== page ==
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The Regional Food Debate

“There is no love sincerer than the love of food,” George Bernard Shaw said.

I love bagels and I love pizza, but according to every New Yorker I’ve ever mentioned that to, I’ve “never had a real bagel or slice of pizza”. This is probably true, and since I have nothing to compare it to, I’ll just have to take their word for it.

I don’t know NY bagels or pizza but I know Texas brisket. If you laid out my DNA strand, you’d probably be able to detect some brisket emojis along the way, which brings me to my point…

The black char is seasoned fat that’s been rendered into crunchy goodness

I worked a catering event last night (in NC) and brisket was on the menu. Catering staff gets to eat the leftovers (homeless shelters here won’t accept food that has been on a buffet). I had already eaten when a co-worker who hadn’t, asked me how the brisket was. My honest response was that it was just okay, with the qualifier that my opinion was very biased as a 7th generation Texan. Texas brisket is customarily smoked for 12-24 hours until the fat edges congeal with the meat, and it melts in your mouth. Forks aren’t necessary if it’s done right. This brisket had good flavors but it was dry, and the fat hadn’t been rendered. It would not have received the Texas stamp of approval but that didn’t stop my co-worker from exclaiming that it was the best brisket he’d ever eaten.

I can’t explain it, but his proclamation made me cringe. I instantly wished I had a plate of chopped beef from Rudy’s Barbecue to shove in his face. I wanted him to know what I know, and I wanted it to be a taste bud revelation to him.

I’m embarrassed to admit this,but I actually lost a little sleep over the brisket incident.

I’m so far away from home but my roots are deep, and I’ll always identify as a Texan.

Regional foods are such an integral part of our backgrounds, even our identities.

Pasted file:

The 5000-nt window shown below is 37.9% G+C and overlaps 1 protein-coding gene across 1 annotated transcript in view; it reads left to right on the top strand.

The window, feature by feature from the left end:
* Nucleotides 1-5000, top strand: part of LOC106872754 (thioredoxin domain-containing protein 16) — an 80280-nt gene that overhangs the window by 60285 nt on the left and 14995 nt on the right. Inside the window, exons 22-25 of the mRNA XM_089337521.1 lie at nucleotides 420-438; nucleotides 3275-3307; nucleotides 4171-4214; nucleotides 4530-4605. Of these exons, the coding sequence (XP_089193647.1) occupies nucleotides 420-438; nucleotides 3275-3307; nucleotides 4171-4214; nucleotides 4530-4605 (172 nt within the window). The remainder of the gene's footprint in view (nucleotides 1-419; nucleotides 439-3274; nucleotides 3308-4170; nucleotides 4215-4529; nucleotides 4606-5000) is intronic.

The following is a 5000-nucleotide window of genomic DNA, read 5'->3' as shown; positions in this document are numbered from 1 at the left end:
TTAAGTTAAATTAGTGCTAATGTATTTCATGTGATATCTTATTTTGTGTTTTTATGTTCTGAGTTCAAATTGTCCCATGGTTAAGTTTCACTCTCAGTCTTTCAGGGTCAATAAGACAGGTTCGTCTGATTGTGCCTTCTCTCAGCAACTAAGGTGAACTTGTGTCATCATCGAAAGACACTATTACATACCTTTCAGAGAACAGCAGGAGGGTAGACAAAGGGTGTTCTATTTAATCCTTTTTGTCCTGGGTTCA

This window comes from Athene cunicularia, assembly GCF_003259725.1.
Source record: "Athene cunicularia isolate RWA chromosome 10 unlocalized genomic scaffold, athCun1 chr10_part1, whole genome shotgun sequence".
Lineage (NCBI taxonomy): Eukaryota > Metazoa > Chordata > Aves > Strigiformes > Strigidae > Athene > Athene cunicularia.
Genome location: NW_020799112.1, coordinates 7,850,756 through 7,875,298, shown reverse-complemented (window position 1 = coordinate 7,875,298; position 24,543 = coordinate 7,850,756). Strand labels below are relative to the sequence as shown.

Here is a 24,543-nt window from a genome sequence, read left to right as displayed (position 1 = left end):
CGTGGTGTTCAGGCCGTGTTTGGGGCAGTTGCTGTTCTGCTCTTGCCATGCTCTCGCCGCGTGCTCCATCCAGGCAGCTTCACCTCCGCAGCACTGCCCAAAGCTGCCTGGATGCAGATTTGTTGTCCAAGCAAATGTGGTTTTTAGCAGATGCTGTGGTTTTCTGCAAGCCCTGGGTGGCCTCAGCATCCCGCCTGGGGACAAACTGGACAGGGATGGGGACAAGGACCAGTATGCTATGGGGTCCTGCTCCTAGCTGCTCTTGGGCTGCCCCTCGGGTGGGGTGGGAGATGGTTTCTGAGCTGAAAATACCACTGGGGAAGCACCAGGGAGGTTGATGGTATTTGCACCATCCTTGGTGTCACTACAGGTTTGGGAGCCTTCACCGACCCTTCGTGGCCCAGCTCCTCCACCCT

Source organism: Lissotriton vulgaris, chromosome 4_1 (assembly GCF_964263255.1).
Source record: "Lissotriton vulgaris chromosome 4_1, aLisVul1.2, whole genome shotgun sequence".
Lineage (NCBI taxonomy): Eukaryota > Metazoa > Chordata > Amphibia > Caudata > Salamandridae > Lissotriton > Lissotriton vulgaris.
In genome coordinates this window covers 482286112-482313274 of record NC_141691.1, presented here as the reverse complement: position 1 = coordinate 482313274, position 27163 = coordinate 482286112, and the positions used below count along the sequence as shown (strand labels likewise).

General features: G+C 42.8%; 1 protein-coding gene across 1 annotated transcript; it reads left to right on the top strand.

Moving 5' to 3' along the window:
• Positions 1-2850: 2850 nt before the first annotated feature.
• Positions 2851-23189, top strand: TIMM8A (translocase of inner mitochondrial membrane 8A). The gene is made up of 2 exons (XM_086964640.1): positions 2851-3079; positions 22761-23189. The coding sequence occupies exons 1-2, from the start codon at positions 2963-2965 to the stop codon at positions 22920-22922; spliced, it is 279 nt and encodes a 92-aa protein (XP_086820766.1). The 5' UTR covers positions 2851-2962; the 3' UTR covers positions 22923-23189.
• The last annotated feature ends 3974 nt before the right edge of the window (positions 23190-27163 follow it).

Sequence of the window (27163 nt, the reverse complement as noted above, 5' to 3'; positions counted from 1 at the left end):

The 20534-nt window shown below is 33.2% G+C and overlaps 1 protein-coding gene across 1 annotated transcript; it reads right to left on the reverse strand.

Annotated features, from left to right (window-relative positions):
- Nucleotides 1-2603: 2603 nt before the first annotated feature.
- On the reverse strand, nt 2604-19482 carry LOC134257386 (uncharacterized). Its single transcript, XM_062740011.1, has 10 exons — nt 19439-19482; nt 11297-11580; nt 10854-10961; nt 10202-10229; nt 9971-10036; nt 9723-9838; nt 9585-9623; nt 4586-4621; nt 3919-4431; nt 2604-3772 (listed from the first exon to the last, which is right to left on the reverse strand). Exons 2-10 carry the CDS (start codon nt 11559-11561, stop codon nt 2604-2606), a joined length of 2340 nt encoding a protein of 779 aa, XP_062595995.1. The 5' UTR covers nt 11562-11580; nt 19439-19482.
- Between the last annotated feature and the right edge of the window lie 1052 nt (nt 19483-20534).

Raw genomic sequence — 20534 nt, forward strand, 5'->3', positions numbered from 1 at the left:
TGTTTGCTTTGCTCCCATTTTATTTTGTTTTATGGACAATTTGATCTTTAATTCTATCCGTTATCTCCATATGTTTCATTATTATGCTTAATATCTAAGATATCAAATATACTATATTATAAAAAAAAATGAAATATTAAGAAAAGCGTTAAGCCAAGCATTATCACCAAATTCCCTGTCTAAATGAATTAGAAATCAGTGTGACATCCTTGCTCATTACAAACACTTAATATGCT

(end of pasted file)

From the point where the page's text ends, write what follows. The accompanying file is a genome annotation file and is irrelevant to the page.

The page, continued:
Whether its New England Clam Chowder, Louisiana Jambalaya or Canadian Poutine, the foods that are native to our particular regions can cause pride to swell and connect us to home.

Which foods do you connect with your region? Which foods do you sorely miss (if transplanted)?

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14 thoughts on “The Regional Food Debate

  1. I totally get this! As a New Yorker I won’t eat a pizza/bagel in another city (I’ve never been to Chicago though!) and anytime I try I just wanna shake the pizzeria owner and tell them everything that’s wrong. This is a great post 🙂

  2. I grew up in Alberta, cattle country, and it is hard to beat an aged 30 days, grain fed piece of steak. There are some great steakhouses in Dubai, but I haven’t found one that compares yet.

  3. I’m from New England, so I’ll say that lobster or clam chowder would be what our regional food would be identified as. I don’t know if I’d sorely miss any of them. I identify more with my ethnic identity and would miss Italian food more. Great post, Kim!

    • Thanks Rob. I think it must be wonderful to be so connected to one’s ethnicity through food. I’m a total mutt, so Texas cuisine is the closest I’ll ever come to that identity!

  4. Well, as a native New Yorker, you got me at the bagels and pizza. Supposedly this is due to the water levels in NY making the bread just right. As for brisket, I don’t know much, but I am definitely open to you educating me!!

    • We can educate each other :). When I visited NY, I did so as a 20 yr. old tourist and ate at a restaurant that rhymes with Janet Mollywood (cringe). If I ever go back, I want to experience the real deal!

      • It’s been a long time since I’ve been in N.Y. but could probably at least steer you in the right direction. Yes, I know Janet Mollywood…she’s kind of a phony, heh, heh!

  5. I miss dulce de leche Kim!
    And any sweet pastry. Also I miss the bread, it tastes different. And my grandmother’s polenta and artichokes 🙂 (and eggplants, and seasoned black olives and gnocchi and soy schnitzel!!).
    I could keep writing… 🙂

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